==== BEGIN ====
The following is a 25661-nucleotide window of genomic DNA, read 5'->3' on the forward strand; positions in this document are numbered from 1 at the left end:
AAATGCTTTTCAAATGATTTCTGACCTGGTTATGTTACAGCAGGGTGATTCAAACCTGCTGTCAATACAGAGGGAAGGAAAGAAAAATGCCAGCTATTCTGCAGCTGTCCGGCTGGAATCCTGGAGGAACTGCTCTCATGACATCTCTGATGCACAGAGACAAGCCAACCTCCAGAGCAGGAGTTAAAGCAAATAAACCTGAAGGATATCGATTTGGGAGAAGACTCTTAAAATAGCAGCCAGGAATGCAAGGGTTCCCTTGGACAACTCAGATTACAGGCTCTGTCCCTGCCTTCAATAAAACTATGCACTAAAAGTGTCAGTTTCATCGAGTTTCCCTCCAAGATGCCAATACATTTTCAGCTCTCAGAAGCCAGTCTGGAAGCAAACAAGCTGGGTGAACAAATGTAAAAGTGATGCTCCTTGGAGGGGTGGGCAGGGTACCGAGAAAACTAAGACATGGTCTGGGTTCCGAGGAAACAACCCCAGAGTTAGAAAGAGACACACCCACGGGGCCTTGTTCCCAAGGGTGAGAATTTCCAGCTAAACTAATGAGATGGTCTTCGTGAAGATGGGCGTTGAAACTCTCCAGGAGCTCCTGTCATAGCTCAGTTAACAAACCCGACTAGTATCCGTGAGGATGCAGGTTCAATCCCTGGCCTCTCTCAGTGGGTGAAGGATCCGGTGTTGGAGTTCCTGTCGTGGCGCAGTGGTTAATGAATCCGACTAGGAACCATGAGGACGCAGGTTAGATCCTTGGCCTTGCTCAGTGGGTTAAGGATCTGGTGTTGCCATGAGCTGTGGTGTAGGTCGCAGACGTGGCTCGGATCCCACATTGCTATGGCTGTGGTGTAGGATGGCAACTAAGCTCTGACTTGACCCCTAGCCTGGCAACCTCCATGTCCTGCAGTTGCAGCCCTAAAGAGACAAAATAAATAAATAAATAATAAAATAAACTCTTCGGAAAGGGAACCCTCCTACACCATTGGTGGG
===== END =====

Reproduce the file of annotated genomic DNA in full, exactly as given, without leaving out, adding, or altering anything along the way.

The following is a 25661-nucleotide window of genomic DNA, read 5'->3' on the forward strand; positions in this document are numbered from 1 at the left end:
AAATGCTTTTCAAATGATTTCTGACCTGGTTATGTTACAGCAGGGTGATTCAAACCTGCTGTCAATACAGAGGGAAGGAAAGAAAAATGCCAGCTATTCTGCAGCTGTCCGGCTGGAATCCTGGAGGAACTGCTCTCATGACATCTCTGATGCACAGAGACAAGCCAACCTCCAGAGCAGGAGTTAAAGCAAATAAACCTGAAGGATATCGATTTGGGAGAAGACTCTTAAAATAGCAGCCAGGAATGCAAGGGTTCCCTTGGACAACTCAGATTACAGGCTCTGTCCCTGCCTTCAATAAAACTATGCACTAAAAGTGTCAGTTTCATCGAGTTTCCCTCCAAGATGCCAATACATTTTCAGCTCTCAGAAGCCAGTCTGGAAGCAAACAAGCTGGGTGAACAAATGTAAAAGTGATGCTCCTTGGAGGGGTGGGCAGGGTACCGAGAAAACTAAGACATGGTCTGGGTTCCGAGGAAACAACCCCAGAGTTAGAAAGAGACACACCCACGGGGCCTTGTTCCCAAGGGTGAGAATTTCCAGCTAAACTAATGAGATGGTCTTCGTGAAGATGGGCGTTGAAACTCTCCAGGAGCTCCTGTCATAGCTCAGTTAACAAACCCGACTAGTATCCGTGAGGATGCAGGTTCAATCCCTGGCCTCTCTCAGTGGGTGAAGGATCCGGTGTTGGAGTTCCTGTCGTGGCGCAGTGGTTAATGAATCCGACTAGGAACCATGAGGACGCAGGTTAGATCCTTGGCCTTGCTCAGTGGGTTAAGGATCTGGTGTTGCCATGAGCTGTGGTGTAGGTCGCAGACGTGGCTCGGATCCCACATTGCTATGGCTGTGGTGTAGGATGGCAACTAAGCTCTGACTTGACCCCTAGCCTGGCAACCTCCATGTCCTGCAGTTGCAGCCCTAAAGAGACAAAATAAATAAATAAATAATAAAATAAACTCTTCGGAAAGGGAACCCTCCTACACCATTGGTGGG